I am adamant about telling my whole story and how I came to be infected with HPV16 not to place blame (although, of course, I do in my case), but because in no part of my brain or my heart did I think I was vulnerable to a sexually-transmitted disease. I was too old when the HPV vaccine became available and, truthfully, would have ignored it even if I were young enough. What need did I have as a woman in a faithful marriage?? As it tuns out, I did need it.
My treatment: My treatment has included a radical hysterectomy, removal of some of my labia, and countless numbers of wide local excisions to remove VIN III. In April 2023, I had an Anoscopy and anal dysplasia was discovered. I am examined every 90 days for vulvar cancer and will now add anal surgery every 6 months to monitor developments of anal dysplasia.
How I felt after treatment: I feel fortunate that my cancers were caught early and I have not had to have radiation or chemotherapy. I did use Aldara, a topical chemo, twice for a few months, but it did not seem to work. It is not easy to go and have your genitals cut up and sewn up on a regular basis. But it is a worthwhile price to pay to avoid harsher treatments. I'm grateful for my medical team.
What was most difficult for me: Again, what was most difficult for me was realising that the life I was living was based on a false premise and that I was the one paying the price for someone else's behaviors. HPV should not carry any stigma for people. It really shouldn't. But it would also be disingenuous not to recognise that sexual activity carries risks.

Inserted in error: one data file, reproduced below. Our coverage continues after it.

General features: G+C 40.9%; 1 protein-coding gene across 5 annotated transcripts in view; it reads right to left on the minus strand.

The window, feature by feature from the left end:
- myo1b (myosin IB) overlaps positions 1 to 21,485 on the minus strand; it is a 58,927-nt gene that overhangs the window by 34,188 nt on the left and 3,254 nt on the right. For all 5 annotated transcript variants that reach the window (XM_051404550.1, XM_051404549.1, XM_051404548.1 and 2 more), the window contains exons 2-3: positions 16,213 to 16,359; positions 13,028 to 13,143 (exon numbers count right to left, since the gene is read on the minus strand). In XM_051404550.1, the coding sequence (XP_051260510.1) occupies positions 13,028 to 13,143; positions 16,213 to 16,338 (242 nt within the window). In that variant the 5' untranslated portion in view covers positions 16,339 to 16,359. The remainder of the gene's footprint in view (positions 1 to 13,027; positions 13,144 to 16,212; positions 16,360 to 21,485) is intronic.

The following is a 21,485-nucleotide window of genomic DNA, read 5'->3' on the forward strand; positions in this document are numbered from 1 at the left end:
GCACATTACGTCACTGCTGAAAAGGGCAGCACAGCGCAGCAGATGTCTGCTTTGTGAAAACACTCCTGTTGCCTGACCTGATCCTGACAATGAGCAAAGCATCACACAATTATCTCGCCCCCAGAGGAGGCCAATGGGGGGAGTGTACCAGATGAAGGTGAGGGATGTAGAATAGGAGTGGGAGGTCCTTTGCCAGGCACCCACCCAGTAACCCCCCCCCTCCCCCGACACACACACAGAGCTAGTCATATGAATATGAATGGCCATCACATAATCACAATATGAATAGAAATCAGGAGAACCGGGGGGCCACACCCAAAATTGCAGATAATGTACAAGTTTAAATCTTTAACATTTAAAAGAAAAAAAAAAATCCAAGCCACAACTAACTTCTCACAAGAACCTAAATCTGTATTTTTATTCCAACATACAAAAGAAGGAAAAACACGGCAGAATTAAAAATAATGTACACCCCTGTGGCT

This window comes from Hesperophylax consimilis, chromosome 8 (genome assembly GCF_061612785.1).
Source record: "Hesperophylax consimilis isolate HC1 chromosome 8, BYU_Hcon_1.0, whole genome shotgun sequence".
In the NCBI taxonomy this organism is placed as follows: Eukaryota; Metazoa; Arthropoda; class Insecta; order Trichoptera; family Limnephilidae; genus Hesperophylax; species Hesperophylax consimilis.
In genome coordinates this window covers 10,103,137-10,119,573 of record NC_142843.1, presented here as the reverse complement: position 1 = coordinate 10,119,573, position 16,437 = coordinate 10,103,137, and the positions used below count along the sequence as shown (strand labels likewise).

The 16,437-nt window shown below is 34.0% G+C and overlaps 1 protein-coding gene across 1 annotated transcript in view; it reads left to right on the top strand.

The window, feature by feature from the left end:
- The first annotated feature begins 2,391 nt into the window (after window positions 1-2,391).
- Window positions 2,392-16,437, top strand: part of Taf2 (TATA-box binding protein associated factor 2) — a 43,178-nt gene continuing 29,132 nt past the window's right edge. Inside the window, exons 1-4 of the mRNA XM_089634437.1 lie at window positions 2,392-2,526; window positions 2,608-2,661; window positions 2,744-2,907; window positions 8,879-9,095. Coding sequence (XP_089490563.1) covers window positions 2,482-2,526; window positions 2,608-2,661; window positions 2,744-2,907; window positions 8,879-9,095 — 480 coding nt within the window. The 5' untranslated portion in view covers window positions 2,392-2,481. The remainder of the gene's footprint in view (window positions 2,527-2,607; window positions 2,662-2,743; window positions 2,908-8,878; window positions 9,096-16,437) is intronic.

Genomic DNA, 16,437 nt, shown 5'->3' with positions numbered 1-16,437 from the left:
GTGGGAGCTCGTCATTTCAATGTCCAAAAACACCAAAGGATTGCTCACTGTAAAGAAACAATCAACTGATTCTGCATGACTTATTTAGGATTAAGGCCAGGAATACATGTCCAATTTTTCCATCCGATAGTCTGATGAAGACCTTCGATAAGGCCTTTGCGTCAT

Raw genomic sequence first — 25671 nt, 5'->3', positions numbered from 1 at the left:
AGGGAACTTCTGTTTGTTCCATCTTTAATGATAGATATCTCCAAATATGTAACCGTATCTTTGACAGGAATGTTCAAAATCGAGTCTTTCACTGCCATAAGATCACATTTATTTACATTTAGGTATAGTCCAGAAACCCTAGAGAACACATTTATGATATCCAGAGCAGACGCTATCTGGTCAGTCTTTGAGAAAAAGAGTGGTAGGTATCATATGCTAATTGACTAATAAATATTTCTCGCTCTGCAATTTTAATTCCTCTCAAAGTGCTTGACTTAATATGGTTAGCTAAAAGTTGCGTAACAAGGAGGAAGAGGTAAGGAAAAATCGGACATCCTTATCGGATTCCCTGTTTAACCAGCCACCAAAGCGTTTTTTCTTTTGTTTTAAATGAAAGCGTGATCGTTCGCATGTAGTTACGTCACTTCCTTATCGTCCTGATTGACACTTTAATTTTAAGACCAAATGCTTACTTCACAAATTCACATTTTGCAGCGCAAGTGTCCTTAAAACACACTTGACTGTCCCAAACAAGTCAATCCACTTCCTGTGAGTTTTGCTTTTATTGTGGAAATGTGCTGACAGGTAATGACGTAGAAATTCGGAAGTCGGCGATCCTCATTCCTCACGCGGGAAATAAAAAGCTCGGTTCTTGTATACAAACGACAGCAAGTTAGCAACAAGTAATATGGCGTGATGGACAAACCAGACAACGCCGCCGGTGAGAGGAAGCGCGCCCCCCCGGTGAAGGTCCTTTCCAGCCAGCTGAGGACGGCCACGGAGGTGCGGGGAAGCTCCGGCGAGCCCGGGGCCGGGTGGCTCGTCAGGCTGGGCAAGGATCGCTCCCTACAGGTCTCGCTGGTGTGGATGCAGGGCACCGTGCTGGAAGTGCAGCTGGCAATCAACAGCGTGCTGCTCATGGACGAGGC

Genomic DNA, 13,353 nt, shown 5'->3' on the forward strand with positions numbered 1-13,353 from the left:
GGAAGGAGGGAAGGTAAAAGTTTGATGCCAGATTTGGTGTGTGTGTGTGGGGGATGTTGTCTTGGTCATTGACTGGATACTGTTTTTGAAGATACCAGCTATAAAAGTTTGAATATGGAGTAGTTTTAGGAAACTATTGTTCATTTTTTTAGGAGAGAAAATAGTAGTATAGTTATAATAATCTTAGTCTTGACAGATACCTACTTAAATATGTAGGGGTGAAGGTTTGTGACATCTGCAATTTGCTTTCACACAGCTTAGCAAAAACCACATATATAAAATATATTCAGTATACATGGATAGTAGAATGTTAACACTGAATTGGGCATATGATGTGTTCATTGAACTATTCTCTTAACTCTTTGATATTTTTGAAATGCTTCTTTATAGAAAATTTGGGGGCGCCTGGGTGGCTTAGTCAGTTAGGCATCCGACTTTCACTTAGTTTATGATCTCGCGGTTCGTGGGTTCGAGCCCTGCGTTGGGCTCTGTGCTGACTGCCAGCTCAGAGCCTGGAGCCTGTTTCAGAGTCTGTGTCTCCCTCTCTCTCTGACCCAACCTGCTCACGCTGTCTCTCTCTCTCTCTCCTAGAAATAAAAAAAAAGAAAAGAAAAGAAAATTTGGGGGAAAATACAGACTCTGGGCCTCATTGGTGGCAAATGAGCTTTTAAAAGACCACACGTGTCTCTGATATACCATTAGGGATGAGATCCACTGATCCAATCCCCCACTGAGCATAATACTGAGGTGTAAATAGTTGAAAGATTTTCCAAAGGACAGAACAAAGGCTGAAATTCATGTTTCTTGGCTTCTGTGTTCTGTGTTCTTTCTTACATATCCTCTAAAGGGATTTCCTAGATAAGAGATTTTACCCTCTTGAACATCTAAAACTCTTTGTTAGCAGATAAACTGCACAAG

What I did to help myself: I relied heavily on my friends, I did a ton of research on gynaecological cancers related to HPV, and I decided to be very vocal about my own experience in order to help others. And I continued to eat healthily and exercise regularly. If I am going to be dealing with a chronic condition, I want to be in the best emotional and physical state.
My life after cancer: Well, no surprise here: I am in the midst of divorcing my husband of now 37 years. I moved to Florida because the sun makes me happy, and I am telling my story and encouraging HPV vaccinations to a wider audience.
Where I am today: I am still getting treatment and cannot wait until the time between appointments lengthens beyond 90 days. I am confident that my voice can help in the fight against HPV and in support of the vaccine.
What I want other women to know: I want other women and girls to know that HPV is a fact of being a sexual being and that we are all sexual beings. It is vital to protect yourself from this virus EVEN IF YOU DON"T THINK YOU ARE VULNERABLE. It only makes sense to protect ourselves from a very preventable virus.
How I will try to help others: On a personal level, I post informative videos about the value of the HPV vaccine and urge my younger friends and all of their children to get vaccinated. I attended the SGO conference in Tampa and look forward to attending more. It really invigorated my efforts.
Any additional information you'd like to share: My circumstances are an important piece of my story. I could have just kept to a script of detailing the medical issues I have encountered as an HPV16 patient who has developed two cancers from it, but I think the entirety of my story is a vital piece in educating others.